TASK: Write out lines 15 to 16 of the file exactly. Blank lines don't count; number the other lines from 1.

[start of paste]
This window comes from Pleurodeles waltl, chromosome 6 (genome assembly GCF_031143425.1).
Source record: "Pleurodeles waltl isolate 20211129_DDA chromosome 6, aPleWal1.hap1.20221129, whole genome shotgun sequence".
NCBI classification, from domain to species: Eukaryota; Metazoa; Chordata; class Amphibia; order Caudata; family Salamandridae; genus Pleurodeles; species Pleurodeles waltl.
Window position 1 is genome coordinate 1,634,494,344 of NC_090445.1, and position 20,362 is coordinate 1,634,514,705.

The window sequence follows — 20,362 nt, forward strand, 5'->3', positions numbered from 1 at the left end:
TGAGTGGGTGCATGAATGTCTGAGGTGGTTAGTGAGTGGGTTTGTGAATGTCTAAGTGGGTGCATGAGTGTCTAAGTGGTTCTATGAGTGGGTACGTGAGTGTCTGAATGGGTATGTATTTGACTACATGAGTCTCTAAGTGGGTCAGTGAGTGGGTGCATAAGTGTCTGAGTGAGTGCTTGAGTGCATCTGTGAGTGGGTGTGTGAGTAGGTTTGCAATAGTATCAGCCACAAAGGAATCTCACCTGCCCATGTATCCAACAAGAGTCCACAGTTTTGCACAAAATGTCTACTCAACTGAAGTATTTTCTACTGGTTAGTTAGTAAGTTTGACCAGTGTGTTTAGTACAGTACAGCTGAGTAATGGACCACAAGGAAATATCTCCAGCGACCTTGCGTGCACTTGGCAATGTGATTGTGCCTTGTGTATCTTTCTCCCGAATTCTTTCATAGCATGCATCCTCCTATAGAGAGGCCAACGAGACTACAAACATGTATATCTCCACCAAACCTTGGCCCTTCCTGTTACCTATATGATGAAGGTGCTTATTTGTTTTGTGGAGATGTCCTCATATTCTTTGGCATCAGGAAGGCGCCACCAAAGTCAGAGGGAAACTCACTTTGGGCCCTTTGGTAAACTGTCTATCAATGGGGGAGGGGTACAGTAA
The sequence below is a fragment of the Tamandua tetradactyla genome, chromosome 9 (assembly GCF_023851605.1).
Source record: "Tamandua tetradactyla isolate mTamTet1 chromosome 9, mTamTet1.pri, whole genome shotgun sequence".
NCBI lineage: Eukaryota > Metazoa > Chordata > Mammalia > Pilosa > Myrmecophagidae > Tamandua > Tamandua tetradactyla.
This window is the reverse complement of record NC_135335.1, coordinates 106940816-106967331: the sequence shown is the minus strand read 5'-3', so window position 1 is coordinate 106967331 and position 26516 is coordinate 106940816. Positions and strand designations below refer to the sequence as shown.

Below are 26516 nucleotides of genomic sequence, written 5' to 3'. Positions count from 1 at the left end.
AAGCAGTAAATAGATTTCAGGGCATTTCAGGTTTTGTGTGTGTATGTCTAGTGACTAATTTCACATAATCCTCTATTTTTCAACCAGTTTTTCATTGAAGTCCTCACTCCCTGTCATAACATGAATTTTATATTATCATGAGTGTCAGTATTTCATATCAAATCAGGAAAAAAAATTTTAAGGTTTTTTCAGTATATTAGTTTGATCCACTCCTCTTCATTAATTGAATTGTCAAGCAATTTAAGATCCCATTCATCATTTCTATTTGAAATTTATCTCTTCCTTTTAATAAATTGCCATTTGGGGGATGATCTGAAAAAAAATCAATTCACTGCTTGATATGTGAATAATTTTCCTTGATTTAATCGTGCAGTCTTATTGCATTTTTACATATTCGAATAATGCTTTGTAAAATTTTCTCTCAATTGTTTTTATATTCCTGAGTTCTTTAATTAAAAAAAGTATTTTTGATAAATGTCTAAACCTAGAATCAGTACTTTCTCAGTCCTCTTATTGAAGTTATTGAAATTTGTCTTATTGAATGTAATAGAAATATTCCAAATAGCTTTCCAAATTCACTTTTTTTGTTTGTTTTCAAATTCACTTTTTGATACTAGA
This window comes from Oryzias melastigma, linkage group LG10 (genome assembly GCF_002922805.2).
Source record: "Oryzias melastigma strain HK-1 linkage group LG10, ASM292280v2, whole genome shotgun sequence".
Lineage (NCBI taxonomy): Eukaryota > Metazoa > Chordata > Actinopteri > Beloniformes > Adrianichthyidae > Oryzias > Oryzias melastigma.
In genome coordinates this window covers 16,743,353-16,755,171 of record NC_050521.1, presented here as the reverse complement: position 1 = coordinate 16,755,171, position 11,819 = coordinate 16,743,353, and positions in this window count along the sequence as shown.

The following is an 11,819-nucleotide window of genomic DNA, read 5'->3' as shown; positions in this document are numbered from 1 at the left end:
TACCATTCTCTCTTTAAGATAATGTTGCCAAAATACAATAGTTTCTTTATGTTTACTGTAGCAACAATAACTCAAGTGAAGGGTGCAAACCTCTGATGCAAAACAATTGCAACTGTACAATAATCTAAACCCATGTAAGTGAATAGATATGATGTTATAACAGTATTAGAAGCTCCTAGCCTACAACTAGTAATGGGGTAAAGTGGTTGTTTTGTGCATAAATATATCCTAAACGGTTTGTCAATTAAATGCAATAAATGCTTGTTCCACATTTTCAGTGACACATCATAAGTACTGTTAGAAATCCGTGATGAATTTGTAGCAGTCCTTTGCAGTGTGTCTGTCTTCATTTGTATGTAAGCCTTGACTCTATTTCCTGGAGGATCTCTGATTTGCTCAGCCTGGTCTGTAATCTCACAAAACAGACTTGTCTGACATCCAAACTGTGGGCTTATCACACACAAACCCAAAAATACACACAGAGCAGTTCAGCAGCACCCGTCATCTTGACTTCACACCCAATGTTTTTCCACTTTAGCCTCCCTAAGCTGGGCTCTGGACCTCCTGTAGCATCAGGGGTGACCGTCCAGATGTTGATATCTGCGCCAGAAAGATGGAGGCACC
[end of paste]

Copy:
Lineage (NCBI taxonomy): Eukaryota > Metazoa > Chordata > Actinopteri > Beloniformes > Adrianichthyidae > Oryzias > Oryzias melastigma.
In genome coordinates this window covers 16,743,353-16,755,171 of record NC_050521.1, presented here as the reverse complement: position 1 = coordinate 16,755,171, position 11,819 = coordinate 16,743,353, and positions in this window count along the sequence as shown.